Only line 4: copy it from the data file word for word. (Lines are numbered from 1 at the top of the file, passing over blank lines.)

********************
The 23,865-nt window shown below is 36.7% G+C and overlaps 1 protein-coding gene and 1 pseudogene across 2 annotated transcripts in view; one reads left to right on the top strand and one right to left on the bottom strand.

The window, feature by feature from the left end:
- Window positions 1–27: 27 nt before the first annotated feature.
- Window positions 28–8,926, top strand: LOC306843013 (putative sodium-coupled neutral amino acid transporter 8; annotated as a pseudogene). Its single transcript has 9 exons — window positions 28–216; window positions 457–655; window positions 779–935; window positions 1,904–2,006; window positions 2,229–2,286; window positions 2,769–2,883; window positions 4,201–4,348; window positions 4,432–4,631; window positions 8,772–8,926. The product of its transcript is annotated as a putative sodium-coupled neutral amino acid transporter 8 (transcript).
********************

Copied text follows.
- Window positions 28–8,926, top strand: LOC306843013 (putative sodium-coupled neutral amino acid transporter 8; annotated as a pseudogene). Its single transcript has 9 exons — window positions 28–216; window positions 457–655; window positions 779–935; window positions 1,904–2,006; window positions 2,229–2,286; window positions 2,769–2,883; window positions 4,201–4,348; window positions 4,432–4,631; window positions 8,772–8,926. The product of its transcript is annotated as a putative sodium-coupled neutral amino acid transporter 8 (transcript).